Green Mountain Power recently announced that it has donated a tower to measure wind speed to students at the Lowell Graded School. The wind measuring equipment has enabled teachers to expand the science and math curriculum for students who are becoming "weather experts." During an Open House June 2, students demonstrated what they have learned from this unique opportunity.
"I've been amazed to watch the students engage and learn from the meteorological tower that Green Mountain Power gave the school," said Anita Gagner, principal of Lowell Graded School. "GMP is a great neighbor, and it's wonderful that we have a working wind farm in our community that can provide opportunities like this to help enhance our ability to teach science to our students."
Green Mountain Power used the meteorological tower to measure wind speeds prior to building its Kingdom Community Wind plant in Lowell. In addition to helping lower rates for customers, the 21 turbine plant continues to meet strict state environmental and sound standards, while also exceeding power expectations, generating more than five percent above the forecast for the fiscal year, which began October 1, 2014.
"We are thrilled to be able to be a part of the Lowell community and appreciate their strong support for Kingdom Community Wind," said Dorothy Schnure, GMP spokesperson. "Donating the wind measuring equipment is a great way to bring the science and math to life for students."
The sixth graders at Lowell Village School used the data from the met tower's barometer to learn about how high and low air pressure is used to predict the weather. They also made their own versions of the weather instruments and compared the data they collected with the data from the met tower.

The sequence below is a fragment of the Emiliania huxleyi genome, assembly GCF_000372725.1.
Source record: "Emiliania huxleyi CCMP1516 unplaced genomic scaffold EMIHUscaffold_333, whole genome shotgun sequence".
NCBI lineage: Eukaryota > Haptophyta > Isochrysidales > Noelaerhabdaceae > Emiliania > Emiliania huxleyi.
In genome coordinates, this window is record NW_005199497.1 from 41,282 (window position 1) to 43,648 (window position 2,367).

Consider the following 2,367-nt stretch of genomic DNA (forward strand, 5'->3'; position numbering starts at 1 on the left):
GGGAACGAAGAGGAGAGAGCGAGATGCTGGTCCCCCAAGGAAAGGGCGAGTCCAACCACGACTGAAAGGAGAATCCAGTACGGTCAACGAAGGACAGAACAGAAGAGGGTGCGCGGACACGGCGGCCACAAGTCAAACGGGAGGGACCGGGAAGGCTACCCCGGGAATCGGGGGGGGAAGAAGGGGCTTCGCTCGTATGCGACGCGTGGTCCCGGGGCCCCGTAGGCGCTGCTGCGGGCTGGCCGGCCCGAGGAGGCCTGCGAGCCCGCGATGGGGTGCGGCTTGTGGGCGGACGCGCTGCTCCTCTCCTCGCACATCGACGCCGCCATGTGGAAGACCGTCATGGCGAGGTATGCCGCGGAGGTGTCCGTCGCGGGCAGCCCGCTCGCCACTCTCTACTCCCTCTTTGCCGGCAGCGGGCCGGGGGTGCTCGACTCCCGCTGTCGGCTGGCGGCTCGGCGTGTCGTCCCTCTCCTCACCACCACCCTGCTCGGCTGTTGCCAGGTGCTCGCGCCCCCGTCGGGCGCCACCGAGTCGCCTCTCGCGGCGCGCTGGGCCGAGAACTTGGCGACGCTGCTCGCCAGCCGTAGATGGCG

"The meteorological tower has greatly assisted in instructing the students on ways that weather changes affect activities and events in our everyday life. In this way, they can think about how weather has important consequences for all people in our communities. We are very appreciative of this opportunity," said Steve Mason, chair of the Lowell Graded School Board.
The met tower stands 45-feet tall and is installed just outside the Lowell School. Renewable NRG of Hinesburg donated parts and assisted GMP with equipment installation. Data from the tower includes anemometers (wind speed sensors), wind direction sensors, as well as temperature, barometric pressure, and relative humidity sensors. The students can retrieve the information from a data card at the base of the tower, or they can receive it via email. Up to three people can receive the data daily and forward it to the entire classroom.